Not many get a better look at the mountain pine beetle problem than sawmill workers.
"We're getting logs 12 months out of the year that are affected by the beetles. Every year it's worse," said Rushmore Forest Products Saw Mill plant superintendent Matt Swanson.
"The last five years have really seen it blossom," said Black Hills Forest Resource Association Forest programs manager Ben Wudtke.
As the mountain pine beetle problem continues to escalate in the Black Hills, saw mills are forced to produce more blue stained boards.
"What the pine beetle does to that log is actually turn it blue. That reduces the grade and quality of that board," said Swanson.
The Rushmore Forest Products Saw Mill is near Hill City. Swanson also says the blue boards are structurally sound, but are definitely not a high seller.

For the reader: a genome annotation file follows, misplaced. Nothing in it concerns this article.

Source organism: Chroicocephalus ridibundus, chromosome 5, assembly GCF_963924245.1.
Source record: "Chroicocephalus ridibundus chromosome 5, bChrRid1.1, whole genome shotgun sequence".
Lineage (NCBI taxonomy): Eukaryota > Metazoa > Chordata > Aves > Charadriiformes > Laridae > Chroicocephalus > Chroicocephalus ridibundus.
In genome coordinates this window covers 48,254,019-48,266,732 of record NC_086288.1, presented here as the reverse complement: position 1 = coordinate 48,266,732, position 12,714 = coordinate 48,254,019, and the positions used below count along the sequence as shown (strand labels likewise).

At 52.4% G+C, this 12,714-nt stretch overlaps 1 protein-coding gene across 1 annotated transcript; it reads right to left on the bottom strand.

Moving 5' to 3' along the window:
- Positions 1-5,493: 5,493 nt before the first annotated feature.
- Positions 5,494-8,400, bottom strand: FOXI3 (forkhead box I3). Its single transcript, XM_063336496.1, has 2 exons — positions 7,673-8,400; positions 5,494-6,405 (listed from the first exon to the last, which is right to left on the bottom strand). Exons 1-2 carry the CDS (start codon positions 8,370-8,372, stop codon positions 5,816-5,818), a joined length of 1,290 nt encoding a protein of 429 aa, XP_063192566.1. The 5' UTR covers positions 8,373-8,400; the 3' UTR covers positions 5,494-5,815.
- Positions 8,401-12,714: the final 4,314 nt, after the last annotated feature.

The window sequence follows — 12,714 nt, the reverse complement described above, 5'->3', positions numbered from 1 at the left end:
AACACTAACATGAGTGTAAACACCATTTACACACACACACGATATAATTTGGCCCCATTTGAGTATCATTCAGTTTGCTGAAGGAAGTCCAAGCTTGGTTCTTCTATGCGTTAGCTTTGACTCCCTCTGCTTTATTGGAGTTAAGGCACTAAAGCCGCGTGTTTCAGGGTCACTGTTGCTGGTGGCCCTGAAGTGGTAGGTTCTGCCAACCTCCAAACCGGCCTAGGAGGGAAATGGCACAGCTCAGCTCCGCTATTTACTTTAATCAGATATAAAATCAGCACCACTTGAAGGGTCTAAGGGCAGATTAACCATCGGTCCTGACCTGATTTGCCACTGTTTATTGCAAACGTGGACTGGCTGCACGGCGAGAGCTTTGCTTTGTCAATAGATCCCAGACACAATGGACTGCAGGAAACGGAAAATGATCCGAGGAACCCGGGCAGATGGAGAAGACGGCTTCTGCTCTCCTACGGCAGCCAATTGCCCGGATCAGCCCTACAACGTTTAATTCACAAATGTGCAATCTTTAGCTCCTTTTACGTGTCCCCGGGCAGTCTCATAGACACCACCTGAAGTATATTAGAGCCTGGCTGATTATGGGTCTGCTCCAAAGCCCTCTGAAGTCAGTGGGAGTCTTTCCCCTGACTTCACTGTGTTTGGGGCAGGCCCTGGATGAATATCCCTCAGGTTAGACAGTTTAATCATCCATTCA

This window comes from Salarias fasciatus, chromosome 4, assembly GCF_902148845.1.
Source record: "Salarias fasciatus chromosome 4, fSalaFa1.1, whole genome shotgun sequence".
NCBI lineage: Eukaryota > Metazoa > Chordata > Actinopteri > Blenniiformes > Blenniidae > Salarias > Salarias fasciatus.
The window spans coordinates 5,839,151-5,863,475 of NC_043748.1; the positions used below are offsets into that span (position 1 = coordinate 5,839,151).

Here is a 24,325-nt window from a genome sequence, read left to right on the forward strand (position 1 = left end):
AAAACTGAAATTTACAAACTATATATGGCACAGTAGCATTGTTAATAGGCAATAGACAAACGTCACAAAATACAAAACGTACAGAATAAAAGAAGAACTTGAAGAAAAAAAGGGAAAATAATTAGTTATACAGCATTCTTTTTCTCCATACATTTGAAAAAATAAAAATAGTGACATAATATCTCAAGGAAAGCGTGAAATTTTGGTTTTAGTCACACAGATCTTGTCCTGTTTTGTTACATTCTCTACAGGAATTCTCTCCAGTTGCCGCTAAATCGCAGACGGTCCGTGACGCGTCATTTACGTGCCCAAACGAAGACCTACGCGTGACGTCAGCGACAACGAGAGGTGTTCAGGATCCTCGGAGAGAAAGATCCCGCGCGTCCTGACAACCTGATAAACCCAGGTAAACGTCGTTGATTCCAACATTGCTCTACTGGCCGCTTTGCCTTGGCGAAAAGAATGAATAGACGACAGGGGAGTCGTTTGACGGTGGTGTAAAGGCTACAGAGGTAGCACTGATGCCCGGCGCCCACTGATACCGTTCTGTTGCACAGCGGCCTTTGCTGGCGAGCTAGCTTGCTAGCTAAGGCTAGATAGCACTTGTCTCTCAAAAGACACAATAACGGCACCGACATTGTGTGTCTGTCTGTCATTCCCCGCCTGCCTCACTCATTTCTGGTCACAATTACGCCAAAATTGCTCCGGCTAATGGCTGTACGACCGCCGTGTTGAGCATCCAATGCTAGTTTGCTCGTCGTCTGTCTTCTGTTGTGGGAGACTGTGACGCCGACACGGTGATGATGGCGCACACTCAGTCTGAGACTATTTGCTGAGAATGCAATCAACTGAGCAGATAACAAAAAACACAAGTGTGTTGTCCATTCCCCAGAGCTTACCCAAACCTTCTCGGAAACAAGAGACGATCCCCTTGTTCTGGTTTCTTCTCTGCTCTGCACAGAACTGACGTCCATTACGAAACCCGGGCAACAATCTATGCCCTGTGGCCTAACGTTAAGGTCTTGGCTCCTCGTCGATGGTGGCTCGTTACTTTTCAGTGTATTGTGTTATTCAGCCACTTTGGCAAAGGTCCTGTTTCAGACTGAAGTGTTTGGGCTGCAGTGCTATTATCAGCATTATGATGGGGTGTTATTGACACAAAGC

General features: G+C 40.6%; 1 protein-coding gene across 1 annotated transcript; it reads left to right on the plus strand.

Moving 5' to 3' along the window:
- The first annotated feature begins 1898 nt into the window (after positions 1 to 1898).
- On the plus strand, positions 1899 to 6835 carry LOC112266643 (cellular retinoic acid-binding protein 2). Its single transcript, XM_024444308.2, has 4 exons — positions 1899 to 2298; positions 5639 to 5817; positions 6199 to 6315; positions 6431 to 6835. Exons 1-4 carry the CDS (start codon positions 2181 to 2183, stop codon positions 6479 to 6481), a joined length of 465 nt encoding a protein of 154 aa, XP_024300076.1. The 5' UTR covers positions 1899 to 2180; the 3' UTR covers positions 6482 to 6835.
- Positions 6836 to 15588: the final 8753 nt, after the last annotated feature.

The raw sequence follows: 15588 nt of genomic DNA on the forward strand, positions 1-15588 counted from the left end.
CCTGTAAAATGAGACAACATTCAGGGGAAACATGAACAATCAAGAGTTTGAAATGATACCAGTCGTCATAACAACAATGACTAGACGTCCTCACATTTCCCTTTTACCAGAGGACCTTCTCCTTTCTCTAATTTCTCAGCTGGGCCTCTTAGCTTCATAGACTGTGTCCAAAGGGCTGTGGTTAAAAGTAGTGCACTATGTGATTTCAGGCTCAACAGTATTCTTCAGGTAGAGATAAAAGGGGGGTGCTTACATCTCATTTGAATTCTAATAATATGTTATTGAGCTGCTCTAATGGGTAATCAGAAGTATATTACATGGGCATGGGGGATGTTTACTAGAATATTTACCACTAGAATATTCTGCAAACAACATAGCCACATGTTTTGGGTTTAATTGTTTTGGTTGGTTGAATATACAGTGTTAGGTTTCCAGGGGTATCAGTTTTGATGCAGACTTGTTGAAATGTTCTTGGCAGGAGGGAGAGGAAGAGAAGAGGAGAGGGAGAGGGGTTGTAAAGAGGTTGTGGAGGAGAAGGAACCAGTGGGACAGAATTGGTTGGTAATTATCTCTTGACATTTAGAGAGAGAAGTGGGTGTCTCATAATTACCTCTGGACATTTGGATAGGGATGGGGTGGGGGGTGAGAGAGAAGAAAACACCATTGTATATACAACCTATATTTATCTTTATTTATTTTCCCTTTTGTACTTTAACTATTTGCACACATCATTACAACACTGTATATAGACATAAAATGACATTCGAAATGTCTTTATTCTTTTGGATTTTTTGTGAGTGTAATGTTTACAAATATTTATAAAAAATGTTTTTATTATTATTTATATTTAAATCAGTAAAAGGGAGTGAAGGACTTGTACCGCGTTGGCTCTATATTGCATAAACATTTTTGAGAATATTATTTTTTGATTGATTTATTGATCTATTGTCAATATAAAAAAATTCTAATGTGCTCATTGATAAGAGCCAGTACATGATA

"The price of that blue board is somewhere around 40 to 45 percent less. We need to be able to cut enough bright wood in between all the blue logs to keep us going," said Swanson.
The U.S. Forest Service and other agencies are touring sawmills to get a closer look at the process.
"I think it's very important for people, especially those involved with getting square boards out of round logs. These are the folks who really get the landscape management job done in the forest," said Wudtke.
Everyone at the sawmill Friday agreed that the pine beetles are hurting more than just the timber industry.
"The real estate business, people wanting to live out here, but with the trees all dying, it hurts tourism, the whole thing," said Swanson.
Mountain pine beetles have affected more than 400,000 Black Hills National Forest acres.